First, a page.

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0-8-0 Tender
Q1
Q2
Q3
Q4
Q5
Q6
Q7
Q10
 
0-8-0 Tank
WMCQR 0-8-0ST
Q1 Thompson

The Stirling Q10 (H&BR Class A) 0-8-0 Locomotives

Stirling Q10/1 (HBR Class A) 0-8-0

In common with the other railway companies, the Hull & Barnsley Railway (H&BR) saw a rapid increase in coal traffic at the beginning of the 19th Century. In the H&BR's case, this was due to the opening of a number of collieries in South Yorkshire which shipped their coal from Hull's Alexandra Dock. The H&BR initially double-headed 0-6-0 locomotives to haul the coal on their steep line, but this was clearly insufficient. To solve the problem, Matthew Stirling ordered ten large 0-8-0 engines in 1906 from the Yorkshire Engine Co. This order was quickly expanded to fifteen locomotives, all of which were delivered in 1907. Interestingly, there was so much demand on materials and new locomotives that the last five locomotives cost £4,260, compared to only £3,560 for the original ten; even though they were all ordered in the same year.

These Q10 locomotives, followed the tradition of the H&BR's inside cylinder J23 0-6-0. Rather than being just a stretched version of these 0-6-0s, they also had a much larger boiler with an increase in pressure from 175psi to 200psi. The grate area was also increased, and the cylinders were enlarged by 1in. This resulted in an increase in tractive effort of 41% over that of the J23s.

Driver reluctance at operating locomotives with such high boiler pressures, led to them being a paid a special bonus for operating the Q10s. Poor boiler maintenance, especially during World War 1, led to a reduction in the operating boiler pressure to 175psi by the time they entered LNER ownership.

Between 1924 and 1928, the original H&BR domeless boilers were replaced by Darlington-style domed boilers. During these replacements the original domeless Q10s were classified as Q10/1, whilst the new domed Q10s were classified as Q10/2.

Most of the Q10s' work was hauling coal from South Yorkshire to Hull, and returning with empty wagons or imported pit props. By 1919, there are reports of some of the Q10s being on loan to the North Eastern Railway (NER) and these were occasionally reported on the East Coast Mainline north of York.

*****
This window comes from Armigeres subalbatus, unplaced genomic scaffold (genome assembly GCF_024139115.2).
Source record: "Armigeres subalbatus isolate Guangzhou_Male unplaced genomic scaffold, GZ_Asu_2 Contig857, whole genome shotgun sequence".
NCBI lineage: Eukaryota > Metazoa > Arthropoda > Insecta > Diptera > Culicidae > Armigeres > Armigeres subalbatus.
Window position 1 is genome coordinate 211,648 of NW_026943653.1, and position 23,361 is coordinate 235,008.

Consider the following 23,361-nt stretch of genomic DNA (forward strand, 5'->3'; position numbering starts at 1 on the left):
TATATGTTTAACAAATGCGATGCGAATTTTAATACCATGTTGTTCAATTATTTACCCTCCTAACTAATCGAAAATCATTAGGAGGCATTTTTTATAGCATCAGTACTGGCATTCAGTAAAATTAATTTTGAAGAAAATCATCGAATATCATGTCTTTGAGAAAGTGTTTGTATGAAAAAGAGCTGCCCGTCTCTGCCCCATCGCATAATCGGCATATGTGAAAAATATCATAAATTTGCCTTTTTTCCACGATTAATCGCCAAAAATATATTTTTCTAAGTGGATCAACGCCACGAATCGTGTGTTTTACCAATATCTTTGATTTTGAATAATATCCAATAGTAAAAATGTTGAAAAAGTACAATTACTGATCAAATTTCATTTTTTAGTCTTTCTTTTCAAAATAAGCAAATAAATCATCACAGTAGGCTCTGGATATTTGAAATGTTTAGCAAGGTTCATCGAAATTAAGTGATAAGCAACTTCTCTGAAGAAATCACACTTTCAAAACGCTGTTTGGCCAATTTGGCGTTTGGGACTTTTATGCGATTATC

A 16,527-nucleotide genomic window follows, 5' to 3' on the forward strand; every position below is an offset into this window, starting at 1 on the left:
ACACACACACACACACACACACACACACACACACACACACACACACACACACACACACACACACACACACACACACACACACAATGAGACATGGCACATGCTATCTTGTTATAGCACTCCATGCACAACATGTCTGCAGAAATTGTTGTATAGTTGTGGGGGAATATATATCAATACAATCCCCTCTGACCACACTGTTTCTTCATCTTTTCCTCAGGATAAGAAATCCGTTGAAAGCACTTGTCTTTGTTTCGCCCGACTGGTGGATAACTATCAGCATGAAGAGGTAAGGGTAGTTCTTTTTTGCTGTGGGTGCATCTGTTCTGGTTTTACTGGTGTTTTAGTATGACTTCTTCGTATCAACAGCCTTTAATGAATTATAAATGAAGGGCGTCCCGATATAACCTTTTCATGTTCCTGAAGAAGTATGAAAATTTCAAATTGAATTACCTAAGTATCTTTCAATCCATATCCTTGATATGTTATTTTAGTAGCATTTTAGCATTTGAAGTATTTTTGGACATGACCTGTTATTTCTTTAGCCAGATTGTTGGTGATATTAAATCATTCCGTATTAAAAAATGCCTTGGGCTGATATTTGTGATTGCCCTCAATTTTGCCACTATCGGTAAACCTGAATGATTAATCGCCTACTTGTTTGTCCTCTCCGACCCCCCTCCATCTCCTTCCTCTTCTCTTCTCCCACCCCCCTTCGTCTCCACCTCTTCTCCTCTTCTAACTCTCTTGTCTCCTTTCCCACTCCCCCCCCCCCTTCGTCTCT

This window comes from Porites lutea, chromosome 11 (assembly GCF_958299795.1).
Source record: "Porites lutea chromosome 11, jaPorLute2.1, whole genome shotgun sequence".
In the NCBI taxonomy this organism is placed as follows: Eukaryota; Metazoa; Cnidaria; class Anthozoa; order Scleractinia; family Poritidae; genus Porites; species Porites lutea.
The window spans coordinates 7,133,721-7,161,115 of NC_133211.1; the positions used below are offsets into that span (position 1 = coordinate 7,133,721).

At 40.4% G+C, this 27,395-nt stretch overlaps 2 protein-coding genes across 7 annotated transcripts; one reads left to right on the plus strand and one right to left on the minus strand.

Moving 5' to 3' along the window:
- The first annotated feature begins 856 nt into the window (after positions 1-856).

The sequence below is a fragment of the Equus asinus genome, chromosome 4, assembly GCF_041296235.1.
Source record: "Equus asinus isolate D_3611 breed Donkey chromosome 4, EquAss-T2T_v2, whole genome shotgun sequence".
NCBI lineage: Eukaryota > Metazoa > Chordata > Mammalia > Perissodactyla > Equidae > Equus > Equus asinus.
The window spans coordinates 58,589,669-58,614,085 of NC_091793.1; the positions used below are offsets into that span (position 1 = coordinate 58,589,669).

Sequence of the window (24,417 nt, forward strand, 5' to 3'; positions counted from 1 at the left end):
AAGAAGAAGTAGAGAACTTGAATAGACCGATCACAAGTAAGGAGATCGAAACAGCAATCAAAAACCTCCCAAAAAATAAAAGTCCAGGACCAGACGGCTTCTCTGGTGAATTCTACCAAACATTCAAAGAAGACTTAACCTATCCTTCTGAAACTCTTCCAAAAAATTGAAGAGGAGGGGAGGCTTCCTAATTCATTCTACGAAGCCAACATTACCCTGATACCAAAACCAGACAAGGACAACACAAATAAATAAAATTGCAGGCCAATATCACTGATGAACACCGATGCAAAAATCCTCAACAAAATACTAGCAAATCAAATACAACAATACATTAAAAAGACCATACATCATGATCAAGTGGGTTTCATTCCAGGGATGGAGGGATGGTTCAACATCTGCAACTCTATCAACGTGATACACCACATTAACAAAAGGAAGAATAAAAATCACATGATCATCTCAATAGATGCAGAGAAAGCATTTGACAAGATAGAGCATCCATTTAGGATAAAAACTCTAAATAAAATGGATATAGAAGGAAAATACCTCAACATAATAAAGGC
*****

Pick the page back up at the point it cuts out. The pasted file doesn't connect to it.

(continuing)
In the late 1920s, the war surplus O4 RODs were introduced on the old H&BR line, displacing the Q10s. Attempts to find new work for them in places such as Selby, Mexborough, and March were unsuccessful. The depression in trade after 1929 was the final nail in the coffin and all of the Q10s were withdrawn in 1931.

When the Q10s were withdrawn, the relatively new boilers were kept and reused on the Q5 0-8-0 locomotives.

Technical Details

These details represent the Q10s as they entered LNER ownership. Note that they were originally designed to operate at 200psi, but this was reduced between the end of World War 1, and them entering LNER ownership.

Cylinders (x2): 19x26in.
Motion: Stephenson slide valves
Boiler: Max. Diameter: 5ft 6in
Pressure: 175psi
Heating Surface: Total: 1861 sq.ft.
Firebox: 133 sq.ft.
Tubes: 1728 sq.ft. (229x 2in)
Grate Area: 22 sq.ft.
Wheels: Coupled: 4ft 6in
Tractive Effort: 25,860lb (@ 85% boiler pressure)
Wheelbase: Total: 40ft 0.4in
Engine: 16ft 6in
Tender: 12ft 0in
Weight (full): Total: 100 tons 19cwt
Engine: 61 tons 11cwt
Tender: 39 tons 8cwt
Max. Axle Load: 16 tons 18cwt

Preservation

The entire class of Q10 locomotives were withdrawn in 1931, and none survived into preservation.

Models

Zenith Works produce a 4mm scale kit of the Q10.

The late Willie Yeadon is reported to have owned a handbuilt 4mm model of Q10 2509, in LNER livery but in original Belpaire form.



 
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